ABUJA (Reuters) – Gunmen killed two Nigerian military personnel and abducted another in an attack on an army training college in the northern state of Kaduna on Tuesday, a spokesman said, highlighting the authorities’ loss of control over escalating violence.
Attacks and kidnappings have spiked in recent months, especially in north-central and northwest Nigeria, partly driven by economic hardship linked to disruption caused by the COVID-19 pandemic, and by the impunity enjoyed by most perpetrators.
“The security architecture of the Nigerian Defence Academy was compromised early this morning by unknown gunmen who gained access into the residential area within the Academy in Afaka,” said the academy’s spokesman, Major Bashir Muhd Jajira.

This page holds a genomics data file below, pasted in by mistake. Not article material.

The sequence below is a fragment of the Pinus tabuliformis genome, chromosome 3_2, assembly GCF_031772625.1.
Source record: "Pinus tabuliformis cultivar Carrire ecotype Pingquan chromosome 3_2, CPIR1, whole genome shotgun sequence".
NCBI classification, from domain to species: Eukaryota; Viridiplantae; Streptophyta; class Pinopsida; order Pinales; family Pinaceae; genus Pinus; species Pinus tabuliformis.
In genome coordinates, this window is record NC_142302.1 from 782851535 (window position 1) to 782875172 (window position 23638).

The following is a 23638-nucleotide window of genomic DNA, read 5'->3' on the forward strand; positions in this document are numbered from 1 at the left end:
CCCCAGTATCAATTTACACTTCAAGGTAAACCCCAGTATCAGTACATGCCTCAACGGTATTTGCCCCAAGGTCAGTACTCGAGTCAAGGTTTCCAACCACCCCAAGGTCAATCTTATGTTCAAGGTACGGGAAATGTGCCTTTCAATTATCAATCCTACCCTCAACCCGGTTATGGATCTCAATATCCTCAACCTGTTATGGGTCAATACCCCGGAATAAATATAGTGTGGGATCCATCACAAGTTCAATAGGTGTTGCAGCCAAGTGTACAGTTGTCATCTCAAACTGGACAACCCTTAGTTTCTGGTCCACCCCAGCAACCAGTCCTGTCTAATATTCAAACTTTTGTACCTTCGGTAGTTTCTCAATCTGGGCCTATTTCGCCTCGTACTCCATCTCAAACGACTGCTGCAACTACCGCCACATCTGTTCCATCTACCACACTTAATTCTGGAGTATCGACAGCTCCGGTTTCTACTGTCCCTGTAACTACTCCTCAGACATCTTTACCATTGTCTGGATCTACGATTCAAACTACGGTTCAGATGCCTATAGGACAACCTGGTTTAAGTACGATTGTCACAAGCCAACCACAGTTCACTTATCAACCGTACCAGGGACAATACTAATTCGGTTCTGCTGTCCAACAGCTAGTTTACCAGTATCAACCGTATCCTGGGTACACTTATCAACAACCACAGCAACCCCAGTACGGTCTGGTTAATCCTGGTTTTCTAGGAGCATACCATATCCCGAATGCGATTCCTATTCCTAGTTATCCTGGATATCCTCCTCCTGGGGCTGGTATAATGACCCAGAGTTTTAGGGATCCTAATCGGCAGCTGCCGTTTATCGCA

“During the unfortunate incident, we lost two personnel and one was abducted,” he said in a statement, adding that various army units and security agencies were pursuing the attackers and trying to rescue the kidnap victim.
Kaduna State, located north of the federal capital Abuja, has been the scene of mass abductions at schools and other acts of violence against communities, along with other states such as Niger, Zamfara and Katsina.
The Nigerian government says it is winning the battle against the criminals it describes as bandits.
However, many Nigerians have stopped travelling through rural areas for fear of being abducted, many pupils have dropped out of school, and many parents are driven to desperate measures to raise ransoms to have their kidnapped children freed.
(Reporting by Camillus Eboh and Ardo Hazzad, writing by Estelle Shirbon, editing by Giles Elgood)